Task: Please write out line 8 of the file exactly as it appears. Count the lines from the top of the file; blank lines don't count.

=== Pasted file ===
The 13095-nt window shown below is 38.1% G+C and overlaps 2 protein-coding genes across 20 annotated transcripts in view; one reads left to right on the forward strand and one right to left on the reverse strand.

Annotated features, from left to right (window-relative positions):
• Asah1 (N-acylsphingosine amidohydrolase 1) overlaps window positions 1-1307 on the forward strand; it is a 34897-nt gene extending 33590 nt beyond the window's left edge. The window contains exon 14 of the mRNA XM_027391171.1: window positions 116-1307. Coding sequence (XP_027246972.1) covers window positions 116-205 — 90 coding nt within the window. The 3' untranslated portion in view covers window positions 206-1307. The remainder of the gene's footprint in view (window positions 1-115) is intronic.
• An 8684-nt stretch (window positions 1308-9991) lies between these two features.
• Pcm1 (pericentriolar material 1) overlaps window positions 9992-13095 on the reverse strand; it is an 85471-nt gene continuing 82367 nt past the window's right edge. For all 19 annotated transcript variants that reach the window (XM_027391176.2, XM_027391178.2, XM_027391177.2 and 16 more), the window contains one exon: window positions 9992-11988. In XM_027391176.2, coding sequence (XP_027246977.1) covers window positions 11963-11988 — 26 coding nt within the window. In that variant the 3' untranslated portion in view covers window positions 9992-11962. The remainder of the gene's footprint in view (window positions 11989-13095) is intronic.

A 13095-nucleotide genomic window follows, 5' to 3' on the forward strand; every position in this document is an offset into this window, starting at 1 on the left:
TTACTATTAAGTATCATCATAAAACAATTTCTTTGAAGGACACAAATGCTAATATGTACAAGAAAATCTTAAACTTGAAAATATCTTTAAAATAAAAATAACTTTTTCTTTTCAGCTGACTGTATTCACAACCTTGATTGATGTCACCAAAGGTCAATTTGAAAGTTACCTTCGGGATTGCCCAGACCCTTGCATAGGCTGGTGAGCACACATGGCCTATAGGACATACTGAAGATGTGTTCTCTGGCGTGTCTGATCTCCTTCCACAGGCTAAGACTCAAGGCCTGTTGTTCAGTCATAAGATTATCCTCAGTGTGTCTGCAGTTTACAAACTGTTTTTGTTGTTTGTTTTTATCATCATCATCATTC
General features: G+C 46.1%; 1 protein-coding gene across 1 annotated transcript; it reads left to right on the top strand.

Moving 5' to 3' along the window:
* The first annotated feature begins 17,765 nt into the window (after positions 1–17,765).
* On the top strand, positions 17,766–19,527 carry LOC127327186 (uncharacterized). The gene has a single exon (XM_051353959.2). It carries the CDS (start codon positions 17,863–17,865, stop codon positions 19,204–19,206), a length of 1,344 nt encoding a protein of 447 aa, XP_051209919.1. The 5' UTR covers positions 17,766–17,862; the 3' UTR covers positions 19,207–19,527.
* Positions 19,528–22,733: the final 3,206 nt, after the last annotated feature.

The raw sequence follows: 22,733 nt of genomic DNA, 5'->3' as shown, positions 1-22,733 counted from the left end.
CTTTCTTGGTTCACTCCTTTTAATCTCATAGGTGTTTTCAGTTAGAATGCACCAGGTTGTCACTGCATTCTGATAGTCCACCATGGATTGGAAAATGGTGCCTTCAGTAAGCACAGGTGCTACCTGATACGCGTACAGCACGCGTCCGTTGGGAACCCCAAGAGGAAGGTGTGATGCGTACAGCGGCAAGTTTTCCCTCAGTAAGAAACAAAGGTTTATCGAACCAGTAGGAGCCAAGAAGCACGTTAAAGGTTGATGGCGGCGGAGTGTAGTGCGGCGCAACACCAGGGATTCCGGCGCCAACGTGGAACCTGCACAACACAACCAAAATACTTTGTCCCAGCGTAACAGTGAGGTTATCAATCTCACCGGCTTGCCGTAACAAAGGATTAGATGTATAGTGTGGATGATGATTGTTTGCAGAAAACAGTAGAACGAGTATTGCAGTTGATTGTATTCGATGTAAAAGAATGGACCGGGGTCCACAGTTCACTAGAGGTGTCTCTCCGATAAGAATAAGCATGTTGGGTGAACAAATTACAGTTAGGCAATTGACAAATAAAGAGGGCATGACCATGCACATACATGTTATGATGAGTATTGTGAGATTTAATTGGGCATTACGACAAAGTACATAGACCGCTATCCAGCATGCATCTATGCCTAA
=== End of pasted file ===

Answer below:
General features: G+C 46.1%; 1 protein-coding gene across 1 annotated transcript; it reads left to right on the top strand.